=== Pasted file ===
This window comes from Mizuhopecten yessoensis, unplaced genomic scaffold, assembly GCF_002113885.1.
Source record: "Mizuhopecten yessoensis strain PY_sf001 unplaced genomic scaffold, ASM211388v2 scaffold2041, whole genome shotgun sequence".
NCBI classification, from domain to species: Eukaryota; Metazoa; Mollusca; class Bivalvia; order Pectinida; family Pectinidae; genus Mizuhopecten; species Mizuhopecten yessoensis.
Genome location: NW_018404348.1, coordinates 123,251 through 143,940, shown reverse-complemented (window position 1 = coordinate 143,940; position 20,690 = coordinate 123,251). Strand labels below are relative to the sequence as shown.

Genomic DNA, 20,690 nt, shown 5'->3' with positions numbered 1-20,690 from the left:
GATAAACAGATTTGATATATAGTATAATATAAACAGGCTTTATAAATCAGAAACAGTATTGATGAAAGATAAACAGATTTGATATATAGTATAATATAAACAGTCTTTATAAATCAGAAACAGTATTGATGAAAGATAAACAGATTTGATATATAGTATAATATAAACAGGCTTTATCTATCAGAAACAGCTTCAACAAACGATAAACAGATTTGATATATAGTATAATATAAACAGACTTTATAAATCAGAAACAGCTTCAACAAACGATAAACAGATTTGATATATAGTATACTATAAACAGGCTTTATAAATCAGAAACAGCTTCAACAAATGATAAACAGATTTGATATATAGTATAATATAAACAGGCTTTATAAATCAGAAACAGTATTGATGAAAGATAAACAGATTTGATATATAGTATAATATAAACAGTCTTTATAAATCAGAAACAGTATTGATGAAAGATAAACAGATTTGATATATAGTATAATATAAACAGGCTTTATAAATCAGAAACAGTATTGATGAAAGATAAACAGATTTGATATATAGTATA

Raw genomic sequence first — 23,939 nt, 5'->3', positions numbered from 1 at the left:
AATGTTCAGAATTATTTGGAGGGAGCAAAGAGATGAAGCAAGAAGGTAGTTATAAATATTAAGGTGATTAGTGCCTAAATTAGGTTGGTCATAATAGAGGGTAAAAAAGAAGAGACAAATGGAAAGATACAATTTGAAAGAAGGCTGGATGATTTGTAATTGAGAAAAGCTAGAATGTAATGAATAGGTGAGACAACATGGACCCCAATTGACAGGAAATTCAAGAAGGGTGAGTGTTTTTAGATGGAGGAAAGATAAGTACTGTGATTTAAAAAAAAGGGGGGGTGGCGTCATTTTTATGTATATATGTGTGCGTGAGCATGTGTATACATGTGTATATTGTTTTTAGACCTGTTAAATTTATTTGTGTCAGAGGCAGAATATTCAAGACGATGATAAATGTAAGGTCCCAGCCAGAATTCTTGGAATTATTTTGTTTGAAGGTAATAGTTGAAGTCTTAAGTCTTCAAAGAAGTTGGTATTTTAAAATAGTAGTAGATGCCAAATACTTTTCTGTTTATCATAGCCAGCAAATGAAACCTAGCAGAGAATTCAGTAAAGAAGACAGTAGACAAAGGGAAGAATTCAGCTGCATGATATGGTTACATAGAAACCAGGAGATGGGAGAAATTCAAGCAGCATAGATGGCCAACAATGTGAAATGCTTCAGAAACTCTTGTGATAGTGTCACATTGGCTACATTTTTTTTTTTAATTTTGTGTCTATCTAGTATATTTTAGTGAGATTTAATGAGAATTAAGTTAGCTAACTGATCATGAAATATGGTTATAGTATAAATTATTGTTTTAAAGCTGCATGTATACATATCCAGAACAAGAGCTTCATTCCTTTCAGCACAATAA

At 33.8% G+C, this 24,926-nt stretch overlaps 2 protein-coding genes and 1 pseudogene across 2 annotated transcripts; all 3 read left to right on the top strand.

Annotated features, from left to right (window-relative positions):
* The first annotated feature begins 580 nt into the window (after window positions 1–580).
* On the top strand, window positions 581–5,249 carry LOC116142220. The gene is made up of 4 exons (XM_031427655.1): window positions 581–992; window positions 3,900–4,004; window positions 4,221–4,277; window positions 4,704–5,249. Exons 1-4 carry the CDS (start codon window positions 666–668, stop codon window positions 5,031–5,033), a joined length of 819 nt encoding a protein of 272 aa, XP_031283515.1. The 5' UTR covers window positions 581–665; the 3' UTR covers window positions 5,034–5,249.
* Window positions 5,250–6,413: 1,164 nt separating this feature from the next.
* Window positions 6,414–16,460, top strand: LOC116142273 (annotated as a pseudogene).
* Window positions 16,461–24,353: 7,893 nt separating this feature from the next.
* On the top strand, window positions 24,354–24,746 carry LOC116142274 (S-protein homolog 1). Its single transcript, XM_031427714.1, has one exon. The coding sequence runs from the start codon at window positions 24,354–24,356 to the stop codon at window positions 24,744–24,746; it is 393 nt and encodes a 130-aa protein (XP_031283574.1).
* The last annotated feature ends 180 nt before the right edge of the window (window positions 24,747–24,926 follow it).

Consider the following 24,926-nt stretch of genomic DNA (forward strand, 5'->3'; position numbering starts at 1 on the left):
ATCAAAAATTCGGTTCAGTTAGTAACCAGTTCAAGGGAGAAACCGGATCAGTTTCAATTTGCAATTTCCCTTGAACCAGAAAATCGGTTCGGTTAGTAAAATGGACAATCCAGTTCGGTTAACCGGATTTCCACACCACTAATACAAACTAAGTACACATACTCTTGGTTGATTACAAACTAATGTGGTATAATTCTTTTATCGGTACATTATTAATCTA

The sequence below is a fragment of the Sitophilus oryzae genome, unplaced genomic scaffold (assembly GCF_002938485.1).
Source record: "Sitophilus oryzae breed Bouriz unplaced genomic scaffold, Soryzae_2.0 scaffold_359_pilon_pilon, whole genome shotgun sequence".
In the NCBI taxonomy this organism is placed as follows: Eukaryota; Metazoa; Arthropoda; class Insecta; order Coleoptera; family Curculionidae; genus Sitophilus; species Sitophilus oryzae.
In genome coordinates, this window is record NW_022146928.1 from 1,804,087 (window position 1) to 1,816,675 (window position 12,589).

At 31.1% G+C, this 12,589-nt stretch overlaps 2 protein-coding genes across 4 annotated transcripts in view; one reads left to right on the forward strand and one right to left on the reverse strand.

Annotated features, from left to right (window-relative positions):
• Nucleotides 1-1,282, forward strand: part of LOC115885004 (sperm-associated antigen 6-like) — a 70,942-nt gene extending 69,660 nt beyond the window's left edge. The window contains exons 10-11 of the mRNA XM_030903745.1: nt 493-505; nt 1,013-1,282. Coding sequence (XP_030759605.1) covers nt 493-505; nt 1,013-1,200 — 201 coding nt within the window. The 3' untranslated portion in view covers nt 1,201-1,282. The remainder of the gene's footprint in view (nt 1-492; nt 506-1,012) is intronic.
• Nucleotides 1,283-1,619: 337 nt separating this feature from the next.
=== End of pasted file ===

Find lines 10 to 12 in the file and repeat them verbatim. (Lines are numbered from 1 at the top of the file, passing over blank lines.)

Annotated features, from left to right (window-relative positions):
* The first annotated feature begins 580 nt into the window (after window positions 1–580).
* On the top strand, window positions 581–5,249 carry LOC116142220. The gene is made up of 4 exons (XM_031427655.1): window positions 581–992; window positions 3,900–4,004; window positions 4,221–4,277; window positions 4,704–5,249. Exons 1-4 carry the CDS (start codon window positions 666–668, stop codon window positions 5,031–5,033), a joined length of 819 nt encoding a protein of 272 aa, XP_031283515.1. The 5' UTR covers window positions 581–665; the 3' UTR covers window positions 5,034–5,249.